Eating Disorder Awareness Week :: A Mother’s Journey Through Recovery

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An eating disorder is not about weight. I repeat, an eating disorder is NOT about weight. I have been a size 00 to size 12 and all the sizes in between in my adult life and I have never been satisfied. This tells me my problem isn’t my size. It’s my thinking. A loose definition that I like is if you think about food more than you don’t, you may have a disordered relationship with eating.

I can’t remember ever feeling comfortable in my own skin. I wished I had freckles and brown eyes. I wished I were petite and had straight hair. The list goes on and on. I want to go back and tell that girl she is enough just the way she is, but I know she wouldn’t listen. Truthfully, I struggle to tell myself that even today. Recovery from an eating disorder is not linear. It’s winding. You fall and get back up over and over again.

I have been in recovery for four years. The first two years my body changed a lot. I was working at a little boutique and the well-meaning older ladies would see my distended belly and small frame and ask when I was due. I didn’t want to tell them that I had starved my self so long that I was gaining weight unevenly since I had entered treatment. This would send me into a spiral over and over and yet, I kept fighting.

I had (and still have) the support of a treatment team. This includes a psychiatrist, therapist, and dietitian; not to mention my friends and family who have stayed by my side no matter what. Here I want to note that my friends and family do not need to understand my eating disorder in order to provide me with the support I need. Validation of my feelings, accountability for the things that I ask for, and unconditional love are more than enough.

With the newfound freedom I found in recovery, I began to build a life for myself. I got married and soon got pregnant. I suffered from crippling prenatal anxiety and turned back to my old pal Ed. (“Ed” is what Jenni Schaefer calls her eating disorder in her fabulous book, Life without Ed. This book is easy to read and digest. It is frank, open, and relatable. It is something I will recommend to anyone who thinks he or she may have an eating disorder or anyone who loves someone with an eating disorder.) I turned to food for comfort and support when feeling anxious. I refused the recommended medication because “I was fine” and I continued to suffer and eat.

I am now 14 months postpartum and am finally starting to feel like myself again. I have struggled a lot with the weight that I gained and am constantly fighting Ed and the lies he tells me. The reality is, I just want to be healthy and happy so that I can raise my daughter to have a healthy relationship with herself and, likewise, others.

How do I get to a healthier version of myself without falling into the dark pit of obsession? I ask for help. I stay connected. I keep myself honest. I still see a therapist and a dietitian. I haven’t outgrown my struggles and I am not sure if or when I will. I can’t promise that the road to recovery is easy, but I can promise it is worth it.

When I am in the pits of my eating disorder, I am far from the best version of myself. I am constantly absorbed in my food diaries and my calorie counters. I am so sucked into myself I can’t be present for others. How can I give anything to any of my relationships when I am like that? How can I do my higher power’s work if I am living that way? How do I have any purpose other than to serve Ed? These are some questions to ponder if you think being stuck in an eating disorder is only hurting yourself. There is a full life waiting for you on the other side of surrender. All you have to do is push the door open ever so slightly, and the door to recovery will swing open on its own. At least that was my experience.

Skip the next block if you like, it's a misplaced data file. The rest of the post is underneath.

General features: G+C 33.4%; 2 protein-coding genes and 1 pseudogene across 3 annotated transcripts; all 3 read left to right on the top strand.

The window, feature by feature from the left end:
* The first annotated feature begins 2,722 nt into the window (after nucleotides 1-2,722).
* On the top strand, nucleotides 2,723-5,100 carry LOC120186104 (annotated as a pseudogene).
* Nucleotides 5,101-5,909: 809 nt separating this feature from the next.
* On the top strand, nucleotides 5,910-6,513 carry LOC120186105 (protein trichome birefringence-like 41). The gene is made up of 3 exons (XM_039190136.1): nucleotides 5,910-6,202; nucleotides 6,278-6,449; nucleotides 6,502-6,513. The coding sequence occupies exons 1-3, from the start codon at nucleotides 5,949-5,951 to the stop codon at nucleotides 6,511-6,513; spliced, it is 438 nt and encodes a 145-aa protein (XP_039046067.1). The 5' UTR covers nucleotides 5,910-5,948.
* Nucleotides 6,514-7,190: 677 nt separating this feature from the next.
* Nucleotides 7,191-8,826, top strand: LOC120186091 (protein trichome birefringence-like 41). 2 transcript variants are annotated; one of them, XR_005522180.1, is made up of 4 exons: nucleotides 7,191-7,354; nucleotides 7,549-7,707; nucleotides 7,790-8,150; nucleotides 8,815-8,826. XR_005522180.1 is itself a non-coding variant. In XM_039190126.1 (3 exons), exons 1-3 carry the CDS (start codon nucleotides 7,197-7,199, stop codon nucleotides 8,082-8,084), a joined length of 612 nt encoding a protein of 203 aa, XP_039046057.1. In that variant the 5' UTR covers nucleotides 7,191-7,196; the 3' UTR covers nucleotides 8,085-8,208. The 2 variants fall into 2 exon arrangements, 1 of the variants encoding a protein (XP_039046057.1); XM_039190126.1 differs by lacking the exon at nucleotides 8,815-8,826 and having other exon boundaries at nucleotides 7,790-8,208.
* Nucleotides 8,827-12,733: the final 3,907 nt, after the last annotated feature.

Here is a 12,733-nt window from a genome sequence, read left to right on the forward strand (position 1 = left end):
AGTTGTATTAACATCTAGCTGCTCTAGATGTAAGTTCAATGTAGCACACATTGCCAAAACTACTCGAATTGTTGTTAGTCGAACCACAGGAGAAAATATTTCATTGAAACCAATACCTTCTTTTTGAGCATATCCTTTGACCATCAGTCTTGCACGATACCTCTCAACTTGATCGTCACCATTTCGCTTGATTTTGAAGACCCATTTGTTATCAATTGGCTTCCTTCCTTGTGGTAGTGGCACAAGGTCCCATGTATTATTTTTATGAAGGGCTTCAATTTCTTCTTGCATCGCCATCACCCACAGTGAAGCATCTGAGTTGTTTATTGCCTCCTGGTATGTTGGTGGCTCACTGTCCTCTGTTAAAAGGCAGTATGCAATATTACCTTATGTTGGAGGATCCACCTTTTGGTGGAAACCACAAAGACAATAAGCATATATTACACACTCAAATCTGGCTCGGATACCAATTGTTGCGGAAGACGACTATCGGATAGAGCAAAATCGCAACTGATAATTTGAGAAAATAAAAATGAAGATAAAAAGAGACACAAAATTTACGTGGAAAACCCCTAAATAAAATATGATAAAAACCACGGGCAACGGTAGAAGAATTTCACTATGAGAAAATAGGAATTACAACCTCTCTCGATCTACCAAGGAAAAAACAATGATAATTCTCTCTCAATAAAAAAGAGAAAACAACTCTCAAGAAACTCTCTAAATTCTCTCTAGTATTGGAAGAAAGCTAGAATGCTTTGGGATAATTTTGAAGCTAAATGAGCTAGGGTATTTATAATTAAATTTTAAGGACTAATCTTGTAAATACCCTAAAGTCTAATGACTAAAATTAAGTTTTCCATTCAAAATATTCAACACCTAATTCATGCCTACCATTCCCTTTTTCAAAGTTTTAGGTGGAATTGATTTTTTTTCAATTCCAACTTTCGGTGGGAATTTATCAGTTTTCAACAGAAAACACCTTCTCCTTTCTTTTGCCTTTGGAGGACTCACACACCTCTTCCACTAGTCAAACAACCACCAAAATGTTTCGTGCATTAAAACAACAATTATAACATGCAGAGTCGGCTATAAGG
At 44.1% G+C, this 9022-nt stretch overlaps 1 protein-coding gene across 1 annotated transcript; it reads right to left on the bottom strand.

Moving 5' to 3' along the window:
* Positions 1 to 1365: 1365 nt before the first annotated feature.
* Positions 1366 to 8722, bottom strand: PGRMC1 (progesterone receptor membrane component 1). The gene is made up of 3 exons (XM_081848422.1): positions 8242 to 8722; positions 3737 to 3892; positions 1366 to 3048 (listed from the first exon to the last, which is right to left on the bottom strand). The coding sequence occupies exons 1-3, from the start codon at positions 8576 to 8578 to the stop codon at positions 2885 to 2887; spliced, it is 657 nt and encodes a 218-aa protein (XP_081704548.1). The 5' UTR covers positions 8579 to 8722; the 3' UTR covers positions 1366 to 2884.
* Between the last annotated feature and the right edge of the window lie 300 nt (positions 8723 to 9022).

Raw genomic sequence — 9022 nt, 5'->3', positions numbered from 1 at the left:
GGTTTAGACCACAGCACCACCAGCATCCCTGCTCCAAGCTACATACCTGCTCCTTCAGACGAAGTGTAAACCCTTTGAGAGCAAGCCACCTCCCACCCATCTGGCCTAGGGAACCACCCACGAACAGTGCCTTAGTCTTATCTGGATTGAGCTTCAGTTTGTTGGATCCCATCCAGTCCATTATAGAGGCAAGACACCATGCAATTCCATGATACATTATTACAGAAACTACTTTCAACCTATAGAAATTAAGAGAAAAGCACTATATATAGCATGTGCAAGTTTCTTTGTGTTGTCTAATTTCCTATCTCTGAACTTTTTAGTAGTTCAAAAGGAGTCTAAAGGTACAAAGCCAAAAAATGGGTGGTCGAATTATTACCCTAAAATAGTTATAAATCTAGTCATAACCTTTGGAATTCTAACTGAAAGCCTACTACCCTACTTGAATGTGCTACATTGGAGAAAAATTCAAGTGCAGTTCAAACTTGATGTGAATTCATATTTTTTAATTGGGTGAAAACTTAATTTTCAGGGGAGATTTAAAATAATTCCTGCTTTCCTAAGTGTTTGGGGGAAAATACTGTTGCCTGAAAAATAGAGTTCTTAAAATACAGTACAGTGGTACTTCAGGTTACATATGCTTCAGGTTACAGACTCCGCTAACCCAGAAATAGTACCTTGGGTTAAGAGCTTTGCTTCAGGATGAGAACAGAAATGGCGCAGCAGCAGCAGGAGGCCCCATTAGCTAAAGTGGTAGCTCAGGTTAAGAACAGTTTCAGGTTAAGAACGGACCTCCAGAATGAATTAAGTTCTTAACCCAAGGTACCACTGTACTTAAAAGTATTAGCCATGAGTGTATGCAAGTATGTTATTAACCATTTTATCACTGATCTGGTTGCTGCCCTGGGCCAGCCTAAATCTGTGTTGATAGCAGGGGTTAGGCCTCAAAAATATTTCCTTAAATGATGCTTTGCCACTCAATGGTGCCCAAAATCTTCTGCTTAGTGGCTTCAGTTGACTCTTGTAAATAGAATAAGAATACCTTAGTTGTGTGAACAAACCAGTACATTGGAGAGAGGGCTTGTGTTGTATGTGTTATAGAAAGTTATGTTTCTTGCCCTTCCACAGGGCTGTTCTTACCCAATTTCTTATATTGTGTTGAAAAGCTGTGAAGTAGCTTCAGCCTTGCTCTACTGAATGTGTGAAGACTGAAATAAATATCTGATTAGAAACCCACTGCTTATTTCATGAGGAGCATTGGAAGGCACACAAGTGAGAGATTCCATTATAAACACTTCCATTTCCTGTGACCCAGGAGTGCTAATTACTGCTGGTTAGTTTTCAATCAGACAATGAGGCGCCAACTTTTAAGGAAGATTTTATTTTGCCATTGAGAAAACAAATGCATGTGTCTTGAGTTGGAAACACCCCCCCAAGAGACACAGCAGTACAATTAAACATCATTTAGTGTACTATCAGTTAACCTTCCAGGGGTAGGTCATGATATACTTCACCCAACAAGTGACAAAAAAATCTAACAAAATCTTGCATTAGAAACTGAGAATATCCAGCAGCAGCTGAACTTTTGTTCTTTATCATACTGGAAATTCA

If you think you or a loved one may be suffering from an eating disorder, please call the National Eating Disorder Association’s hotline at 1-800-931-2237.

A gift of recovery is watching how your life unfolds with dreams and desires you couldn’t have even fathomed. – Jenni Schaefer, Life Without Ed

*Please note that the remarks made in this article are based on the opinions and experiences of a person in recovery and not a professional in the field.

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English comes from a long line of Texans and even though she moved to Alabama for college in 2008, her home state has never left her heart. As a child English knew she was born to be the First Lady of the state of Texas and a mother. On November 8th, 2016 the latter of the two aspirations became a reality. Her precious daughter Penelope Grace (Poppy) is everything she dreamed of and more. Poppy's developing personality and spunk amaze English every day. Although English's husband is not the governor of Texas, he is a dream come true in his own right. Adam swept English off her feet 3 years ago. Pretty suave for a CPA, right? They have had fun learning and growing together over the years. Their fur baby, Lorelei, is a very sensitive and slightly neurotic (it's ok she is medicated) blue tick coonhound whom they love dearly. Life is full of discovery in the Boyd house as the God continues to reveal its plan for them. English lives for open mouth baby kisses and laughter with friends. Although her life is not now nor ever will be perfect, it is filled with love and that is more than she could have ever asked for.

2 COMMENTS

  1. Thank you for sharing your heart. You took a big risk doing that, and I hope you know it paid off!

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